The way many churches exclude the Lord’s Supper from their regular worship service deeply concerns me. The Lord’s Supper forces the church to look itself in the mirror. When Jesus welcomes the congregation to the table of fellowship, we are confronted with the reality that he is far more welcoming and hospitable than we are.
Christians can often be fickle people. On the one hand, this is understandable. Christians have an objective standard from which to judge right and wrong. This is a good thing because Christians have a moral and ethical compass with which we can navigate the swells of an increasingly relativistic society.
On the other hand, this can be a bad thing. Christians are often prone to use God’s objective standards to shun and exclude people when the God they worship is neither shunning nor excluding.
Look around the congregation.
How many people can you count that you would not invite to your table? There are great sinners in the congregation. There are people you don’t like. But all of these people are welcomed to the Lord’s table at the his invitation.
Jesus once told his disciples that he will draw all men to himself when he is lifted up (Jn. 12:32). What happened to Jesus when he was lifted up? He was broken. What happens to the bread when the minister lifts it up before the congregation? It is broken. The Lord’s Supper is much more than an act of remembrance for individual Christians. The Lord’s Supper is a participatory event where all men find themselves drawn to Christ’s broken body.
When Jesus’ body was broken the walls of separation between Jew and gentile, male and female, slave and free, black and white were broken as well (Gal. 3:28). This happens in the Lord’s Supper. People who would not dine together at their own tables are brought together at the Lord’s Table, they are brought together by the broken body of Jesus Christ. At the Lord’s Table, we participate in and show forth the great reconciliation of mankind.
Moreover, because the table is fenced, it is not up to us whether or not our neighbor will participate or not, it is up to use whether we will participate or not. At our own tables, we decide who we will invite and who we will exclude. At the Lord’s table, we are all invited, “Come to me, all who labor and are heavy laden, and I will give you rest” (Matt. 11:28), but we are also told that we are to examine ourselves (1 Cor. 11:28).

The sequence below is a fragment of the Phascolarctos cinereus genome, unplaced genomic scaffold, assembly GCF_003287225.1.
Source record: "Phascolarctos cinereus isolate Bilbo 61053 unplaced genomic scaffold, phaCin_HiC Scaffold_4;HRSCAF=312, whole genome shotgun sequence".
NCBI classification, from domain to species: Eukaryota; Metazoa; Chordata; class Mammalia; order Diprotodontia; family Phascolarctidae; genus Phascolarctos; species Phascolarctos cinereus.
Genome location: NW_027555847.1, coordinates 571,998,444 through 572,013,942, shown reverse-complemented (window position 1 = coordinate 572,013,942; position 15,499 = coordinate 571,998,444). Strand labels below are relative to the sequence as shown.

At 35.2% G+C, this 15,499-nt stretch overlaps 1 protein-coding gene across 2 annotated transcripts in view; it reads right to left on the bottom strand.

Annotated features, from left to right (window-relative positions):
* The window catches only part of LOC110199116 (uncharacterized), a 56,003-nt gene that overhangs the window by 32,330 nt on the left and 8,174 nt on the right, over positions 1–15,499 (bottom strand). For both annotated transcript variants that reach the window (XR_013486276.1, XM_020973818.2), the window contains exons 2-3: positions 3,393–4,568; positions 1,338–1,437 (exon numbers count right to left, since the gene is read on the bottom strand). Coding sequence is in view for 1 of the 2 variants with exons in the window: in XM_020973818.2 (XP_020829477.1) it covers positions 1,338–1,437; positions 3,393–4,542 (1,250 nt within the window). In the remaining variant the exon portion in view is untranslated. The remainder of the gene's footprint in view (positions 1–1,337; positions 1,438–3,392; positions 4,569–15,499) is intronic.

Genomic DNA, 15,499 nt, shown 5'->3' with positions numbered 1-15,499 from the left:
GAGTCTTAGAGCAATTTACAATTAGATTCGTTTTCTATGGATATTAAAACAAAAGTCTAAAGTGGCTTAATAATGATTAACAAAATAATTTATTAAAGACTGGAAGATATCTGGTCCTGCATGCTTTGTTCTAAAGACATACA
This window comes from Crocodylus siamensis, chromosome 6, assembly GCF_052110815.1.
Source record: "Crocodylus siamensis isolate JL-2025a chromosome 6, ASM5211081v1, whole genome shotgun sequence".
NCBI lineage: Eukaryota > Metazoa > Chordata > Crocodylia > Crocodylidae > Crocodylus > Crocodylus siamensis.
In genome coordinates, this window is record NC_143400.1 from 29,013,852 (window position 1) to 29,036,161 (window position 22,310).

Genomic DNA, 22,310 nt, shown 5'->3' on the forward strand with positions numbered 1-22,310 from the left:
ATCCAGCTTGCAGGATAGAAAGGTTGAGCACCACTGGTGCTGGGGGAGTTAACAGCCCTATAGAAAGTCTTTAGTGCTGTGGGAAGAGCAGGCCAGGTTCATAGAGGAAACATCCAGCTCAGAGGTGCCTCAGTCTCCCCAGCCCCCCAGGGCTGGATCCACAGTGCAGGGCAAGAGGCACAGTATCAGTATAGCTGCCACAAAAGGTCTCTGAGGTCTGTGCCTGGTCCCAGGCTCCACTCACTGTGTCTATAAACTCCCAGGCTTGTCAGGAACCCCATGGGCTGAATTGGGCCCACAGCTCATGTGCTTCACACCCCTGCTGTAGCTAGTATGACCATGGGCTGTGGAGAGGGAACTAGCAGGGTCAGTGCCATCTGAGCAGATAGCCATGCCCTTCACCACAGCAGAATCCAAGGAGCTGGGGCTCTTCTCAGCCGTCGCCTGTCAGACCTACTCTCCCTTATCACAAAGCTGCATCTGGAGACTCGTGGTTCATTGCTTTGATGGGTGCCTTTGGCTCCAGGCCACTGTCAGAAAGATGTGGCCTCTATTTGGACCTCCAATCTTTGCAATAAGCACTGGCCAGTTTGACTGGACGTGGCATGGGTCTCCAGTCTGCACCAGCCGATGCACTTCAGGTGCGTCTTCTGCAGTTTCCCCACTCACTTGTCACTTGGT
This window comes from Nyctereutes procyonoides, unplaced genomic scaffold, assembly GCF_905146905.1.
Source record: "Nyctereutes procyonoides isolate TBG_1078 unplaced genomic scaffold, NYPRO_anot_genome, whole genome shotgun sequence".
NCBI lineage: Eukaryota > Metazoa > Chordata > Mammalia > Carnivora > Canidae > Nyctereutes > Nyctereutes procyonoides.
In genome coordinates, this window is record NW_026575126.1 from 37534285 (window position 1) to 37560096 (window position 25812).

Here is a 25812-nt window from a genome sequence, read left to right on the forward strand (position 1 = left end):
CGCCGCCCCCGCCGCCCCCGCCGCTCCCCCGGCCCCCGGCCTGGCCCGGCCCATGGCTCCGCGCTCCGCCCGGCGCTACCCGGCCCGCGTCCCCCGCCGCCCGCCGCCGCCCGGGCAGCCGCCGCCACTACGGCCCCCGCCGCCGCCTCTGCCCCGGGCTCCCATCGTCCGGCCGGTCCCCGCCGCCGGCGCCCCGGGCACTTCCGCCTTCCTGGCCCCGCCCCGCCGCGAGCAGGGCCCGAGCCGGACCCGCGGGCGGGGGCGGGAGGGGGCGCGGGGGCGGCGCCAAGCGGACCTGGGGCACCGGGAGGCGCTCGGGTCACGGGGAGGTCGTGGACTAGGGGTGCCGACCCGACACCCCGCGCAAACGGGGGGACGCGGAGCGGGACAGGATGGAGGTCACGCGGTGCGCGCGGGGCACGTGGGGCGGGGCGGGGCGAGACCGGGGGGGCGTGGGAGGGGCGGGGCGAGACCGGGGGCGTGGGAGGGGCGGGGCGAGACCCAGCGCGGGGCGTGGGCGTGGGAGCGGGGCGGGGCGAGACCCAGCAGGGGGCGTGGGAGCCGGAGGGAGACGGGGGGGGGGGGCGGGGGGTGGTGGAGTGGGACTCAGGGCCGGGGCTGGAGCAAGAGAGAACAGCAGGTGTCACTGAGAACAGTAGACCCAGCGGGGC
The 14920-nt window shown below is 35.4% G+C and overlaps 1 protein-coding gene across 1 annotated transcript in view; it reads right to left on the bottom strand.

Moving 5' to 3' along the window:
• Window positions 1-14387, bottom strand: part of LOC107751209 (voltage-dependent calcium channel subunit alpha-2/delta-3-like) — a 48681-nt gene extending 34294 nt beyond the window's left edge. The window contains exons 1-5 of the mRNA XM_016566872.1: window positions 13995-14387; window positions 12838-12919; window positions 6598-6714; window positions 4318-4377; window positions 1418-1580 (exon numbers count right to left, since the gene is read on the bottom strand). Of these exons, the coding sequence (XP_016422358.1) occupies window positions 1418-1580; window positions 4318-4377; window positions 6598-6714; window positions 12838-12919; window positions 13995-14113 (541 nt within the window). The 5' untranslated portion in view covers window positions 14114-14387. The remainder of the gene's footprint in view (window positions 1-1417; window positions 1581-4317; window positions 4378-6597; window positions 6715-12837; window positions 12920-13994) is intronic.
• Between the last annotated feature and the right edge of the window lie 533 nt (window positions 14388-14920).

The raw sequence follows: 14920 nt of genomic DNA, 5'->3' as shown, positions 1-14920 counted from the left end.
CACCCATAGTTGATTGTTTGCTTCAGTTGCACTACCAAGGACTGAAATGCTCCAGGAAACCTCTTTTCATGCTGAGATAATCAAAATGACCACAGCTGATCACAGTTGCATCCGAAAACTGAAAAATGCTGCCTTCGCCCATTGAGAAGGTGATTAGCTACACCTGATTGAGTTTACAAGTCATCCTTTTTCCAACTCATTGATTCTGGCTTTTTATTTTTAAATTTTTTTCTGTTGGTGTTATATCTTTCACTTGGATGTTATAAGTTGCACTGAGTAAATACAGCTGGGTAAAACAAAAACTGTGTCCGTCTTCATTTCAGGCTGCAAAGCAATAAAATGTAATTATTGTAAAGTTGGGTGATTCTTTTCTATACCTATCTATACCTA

When we are invited to the Lord’s Table each week, we are taught to look at our own hearts in regards to fellowship rather than to our neighbor’s faults. Sinful hearts look outward for excuses not to commune with others, sinful hearts turn in on themselves. In the Garden, Adam’s sin was a sin of consumption and blame shifting. When he was confronted, Adam shifted the blame on Eve, “The woman whom you gave to be with me, she gave me fruit of the tree, and I ate” (Gen. 3:12). In the Lord’s Supper, we are invited to eat rather than prohibited. Further, as we participate we are conditioned to remove the plank from our own eye before commenting on the speck in our neighbors (Matt. 7:5).
Look around the congregation.
How many people look just like you? Are they all white (let’s hope not)? Are they all black (let’s hope not)? Are they all republicans or democrats (let’s hope they’re libertarians)? No, there are people from all walks of life, all races, all socioeconomic classes, and all ideologies being drawn to the broken body of Christ.
In a world where selfishness has become a cultural virtue, the Lord’s table is hardly a place to perpetuate selfish interests. At the Lord’s Table, you dine with and commune with people you might never dream of inviting to your own table. But there you are, partaking of the same loaf and drinking from the same cup. In this act much is being proclaimed. Who you eat with says a lot about you and at the Lord’s Table we eat with Jesus, this cannot be overlooked. But while we eat with Jesus we are also eating with other people who are eating with Jesus.
The Lord’s table proclaims not only that we belong to Christ, but also that we belong to one another—all our differences and problems included. God’s people are not static in our relationships. Both vertically with God and horizontally with each other our relationships are dynamic. The Lord’s Supper images the dynamic nature to the life of Christ’s Body. We are growing, albeit with growing pains, further and further into the image of Christ, the head of the Body (Eph. 4: 15-16).
The church is a body of many members. Further, God’s word serves as a two edged sword cutting to the hearts of his people (Heb. 4:12) who have become living sacrifices (Rom. 12:1). Throughout each service God’s word has cut His church into pieces just as the levitical sacrifices are cut into pieces (the sermon). But the service does not end here. The church must learn that we are only broken by God’s Word because the Word of God was broken for us: “This is my body broken for you.” Moreover, as the body of many members (the church) partakes of the broken body of Christ we are made whole again by our participation in the one loaf (1 Cor. 10:17).
Perhaps the reason there is so much strife in the church nowadays is because we are not communing with one another as we ought. Our ultimate allegiances need to be formed not by who we would invite to our tables but by whom Jesus, weekly, invites to his.
Just food for thought.